Jacob's Cattle Dry Bean
Days to Maturity: 90 days
Starting at: As low as $3.55
Incredible red and white speckled heirloom.
Full-flavored bean that holds its shape under long cooking and possesses a rich aroma. Legend has it that it was a gift from Maine's Passamaquoddy Native Americans to Joseph Clark, the first non-native child born in Lubec, Maine.
- Excellent cooking bean
- Bush habit
Beans are tender annuals in the Leguminosae family, which also includes garbanzos, peas, lentils, and peanuts.
- Snap beans (Phaseolus vulgaris) – Most often green but sometimes gold or purple, these beans are eaten fresh, steamed or pickled within their succulent pod. Snap beans have both bush and pole growth habits.
- Dry beans (Phaseolus vulgaris) - These varieties are grown for the mature bean seed. Dry beans have both bush and pole growth habits.
- Fava beans (Vicia faba) - Plants are 2-3’ tall with an upright central stem, lovely foliage and striking white and purple flowers. They yield gigantic beans that can be eaten at the shell stage or dried for later use.
Soil and Nutrient Requirements
Beans only require average fertility and prefer pH in the 6.0 - 6.8 range. Choose well drained, warm soils and use inoculants to increase yields where natural Rhizobia populations are low.
For bush beans, 2-3”
For snap bush beans 18-36”, for bush dry beans 28-36”, for pole beans 6”; for pole beans use single or double rows, with 12” between, and 4’ center beds with trellis in the middle.
When to Sow
Days to maturity are from direct seeding. Direct seed after all danger of frost has passed. Optimal soil temperature for germination is 75-95°F. Beans are particularly sensitive to cool soils and are prone to rot if temperatures are below 55°F. White-seeded beans typically do not germinate as well as dark-seeded beans. Snap beans can be planted every 2-3 weeks for a continual harvest through mid-summer.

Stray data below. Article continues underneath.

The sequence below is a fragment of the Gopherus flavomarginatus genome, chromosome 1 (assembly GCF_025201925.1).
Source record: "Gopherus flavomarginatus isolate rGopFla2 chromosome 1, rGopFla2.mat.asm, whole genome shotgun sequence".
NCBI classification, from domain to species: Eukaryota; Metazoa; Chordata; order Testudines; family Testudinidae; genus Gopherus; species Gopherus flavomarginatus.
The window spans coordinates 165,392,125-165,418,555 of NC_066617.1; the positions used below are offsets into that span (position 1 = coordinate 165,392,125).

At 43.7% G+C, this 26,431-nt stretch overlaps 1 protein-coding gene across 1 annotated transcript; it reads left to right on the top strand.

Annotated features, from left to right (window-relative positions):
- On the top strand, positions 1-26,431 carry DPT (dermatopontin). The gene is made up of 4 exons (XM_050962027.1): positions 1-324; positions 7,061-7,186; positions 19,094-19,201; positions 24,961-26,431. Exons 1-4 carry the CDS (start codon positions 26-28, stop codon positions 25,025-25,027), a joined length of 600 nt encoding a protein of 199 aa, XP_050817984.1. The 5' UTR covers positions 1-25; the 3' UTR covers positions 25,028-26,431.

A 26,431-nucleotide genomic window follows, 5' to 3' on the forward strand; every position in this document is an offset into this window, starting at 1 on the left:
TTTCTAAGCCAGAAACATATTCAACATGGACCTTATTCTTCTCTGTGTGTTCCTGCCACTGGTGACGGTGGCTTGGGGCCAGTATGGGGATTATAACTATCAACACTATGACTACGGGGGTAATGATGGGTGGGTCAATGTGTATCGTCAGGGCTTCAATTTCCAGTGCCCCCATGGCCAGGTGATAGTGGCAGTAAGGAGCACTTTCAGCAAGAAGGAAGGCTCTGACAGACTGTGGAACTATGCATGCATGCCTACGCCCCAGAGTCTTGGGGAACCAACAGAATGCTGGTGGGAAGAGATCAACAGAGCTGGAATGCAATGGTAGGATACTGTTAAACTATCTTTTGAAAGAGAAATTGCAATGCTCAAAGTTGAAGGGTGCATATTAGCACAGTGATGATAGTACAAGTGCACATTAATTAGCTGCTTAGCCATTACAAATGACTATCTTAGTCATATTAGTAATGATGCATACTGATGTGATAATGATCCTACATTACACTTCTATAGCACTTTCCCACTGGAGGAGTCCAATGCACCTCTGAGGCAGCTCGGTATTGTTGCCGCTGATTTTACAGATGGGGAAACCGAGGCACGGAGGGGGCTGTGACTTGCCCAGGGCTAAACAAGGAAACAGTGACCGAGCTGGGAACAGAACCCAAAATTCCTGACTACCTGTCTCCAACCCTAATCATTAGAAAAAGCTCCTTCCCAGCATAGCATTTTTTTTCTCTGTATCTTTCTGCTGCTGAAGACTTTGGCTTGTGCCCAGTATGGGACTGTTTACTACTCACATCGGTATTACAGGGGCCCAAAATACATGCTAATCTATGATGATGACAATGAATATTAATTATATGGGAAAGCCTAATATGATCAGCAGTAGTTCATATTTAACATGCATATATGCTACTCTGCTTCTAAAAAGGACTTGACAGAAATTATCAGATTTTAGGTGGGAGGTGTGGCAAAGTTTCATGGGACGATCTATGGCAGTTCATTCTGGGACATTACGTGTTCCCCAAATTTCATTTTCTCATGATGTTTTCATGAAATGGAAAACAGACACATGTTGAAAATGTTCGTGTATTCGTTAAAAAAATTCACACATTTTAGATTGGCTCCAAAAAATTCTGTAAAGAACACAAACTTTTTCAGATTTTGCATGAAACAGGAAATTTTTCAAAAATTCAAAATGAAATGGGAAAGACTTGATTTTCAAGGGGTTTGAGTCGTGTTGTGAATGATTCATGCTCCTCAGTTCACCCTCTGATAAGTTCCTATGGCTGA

When possible, wait for dry conditions before handling plants.
Pole beans require trellising for support. Plant in single or double rows, or a circle for a tripod trellis.
Harvest early and often to increase yields. Remove oversized beans to maintain pod production. Dry beans are harvested once in the fall, when plants are drying down. Harvest by hand or machine, using either a combine or a stationary thresher. Avoid harvesting moldy pods whenever possible, and make sure beans are completely dry before threshing.
Dry further in cool, dry conditions prior to long-term storage. Beans are ready for storage when seed coat can not be dented by fingernail. Store beans in a cool dry place.
- Aphids can be washed off plants with a hard stream of water. They have several natural predators that control populations including parasites (aphids appear grey or bloated), lady beetle larvae and lacewings
- Seedcorn maggot is attracted by heavy applications of manure or organic matter which encourage egg laying.
- Leafhoppers are small wedge shaped insects that suck the juice from leaves rather than eating holes through them. If leaves are yellowing and curling under, examine the underside for leafhoppers. They overwinter in the Louisiana area and arrive with storm fronts in other parts of the country.
- Root rot, caused by several different soil-borne fungi, can be prevented by rotating with a cereal or pasture crop and by planting into soil temperatures above 60°F. Root rot is less of a problem where soil is warm and well-drained.
- White mold, Sclerotinia sclerotiorum, causes a pod and stem blight and is generally a disease of cool, damp conditions. Do not handle plants during wet conditions. Wider spacing can allow more aeration between plants and help control the spread of disease. White mold survives in soil and plant debris; therefore infected plants should be removed from the field. Dry beans and soybeans are not as susceptible to white mold as snap beans. Crop rotation is essential.